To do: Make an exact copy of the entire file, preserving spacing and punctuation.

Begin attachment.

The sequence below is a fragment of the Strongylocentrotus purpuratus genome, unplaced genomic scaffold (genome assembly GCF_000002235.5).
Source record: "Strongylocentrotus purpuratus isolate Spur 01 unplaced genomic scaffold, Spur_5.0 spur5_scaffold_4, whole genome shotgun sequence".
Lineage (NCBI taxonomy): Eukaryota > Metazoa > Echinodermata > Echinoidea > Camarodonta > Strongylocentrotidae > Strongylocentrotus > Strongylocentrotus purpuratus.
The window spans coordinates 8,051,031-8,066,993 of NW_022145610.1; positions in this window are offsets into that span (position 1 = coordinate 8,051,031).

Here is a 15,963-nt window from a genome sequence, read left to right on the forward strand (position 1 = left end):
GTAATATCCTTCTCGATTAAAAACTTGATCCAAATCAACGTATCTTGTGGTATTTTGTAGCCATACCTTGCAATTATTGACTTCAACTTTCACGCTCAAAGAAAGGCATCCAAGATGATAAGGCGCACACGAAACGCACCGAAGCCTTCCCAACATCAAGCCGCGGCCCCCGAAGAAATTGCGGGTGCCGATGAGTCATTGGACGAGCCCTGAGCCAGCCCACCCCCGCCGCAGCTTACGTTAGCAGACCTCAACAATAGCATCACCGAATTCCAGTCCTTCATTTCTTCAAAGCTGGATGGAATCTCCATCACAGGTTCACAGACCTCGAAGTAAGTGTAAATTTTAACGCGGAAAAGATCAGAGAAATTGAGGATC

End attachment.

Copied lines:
The sequence below is a fragment of the Strongylocentrotus purpuratus genome, unplaced genomic scaffold (genome assembly GCF_000002235.5).
Source record: "Strongylocentrotus purpuratus isolate Spur 01 unplaced genomic scaffold, Spur_5.0 spur5_scaffold_4, whole genome shotgun sequence".
Lineage (NCBI taxonomy): Eukaryota > Metazoa > Echinodermata > Echinoidea > Camarodonta > Strongylocentrotidae > Strongylocentrotus > Strongylocentrotus purpuratus.
The window spans coordinates 8,051,031-8,066,993 of NW_022145610.1; positions in this window are offsets into that span (position 1 = coordinate 8,051,031).

Here is a 15,963-nt window from a genome sequence, read left to right on the forward strand (position 1 = left end):
GTAATATCCTTCTCGATTAAAAACTTGATCCAAATCAACGTATCTTGTGGTATTTTGTAGCCATACCTTGCAATTATTGACTTCAACTTTCACGCTCAAAGAAAGGCATCCAAGATGATAAGGCGCACACGAAACGCACCGAAGCCTTCCCAACATCAAGCCGCGGCCCCCGAAGAAATTGCGGGTGCCGATGAGTCATTGGACGAGCCCTGAGCCAGCCCACCCCCGCCGCAGCTTACGTTAGCAGACCTCAACAATAGCATCACCGAATTCCAGTCCTTCATTTCTTCAAAGCTGGATGGAATCTCCATCACAGGTTCACAGACCTCGAAGTAAGTGTAAATTTTAACGCGGAAAAGATCAGAGAAATTGAGGATC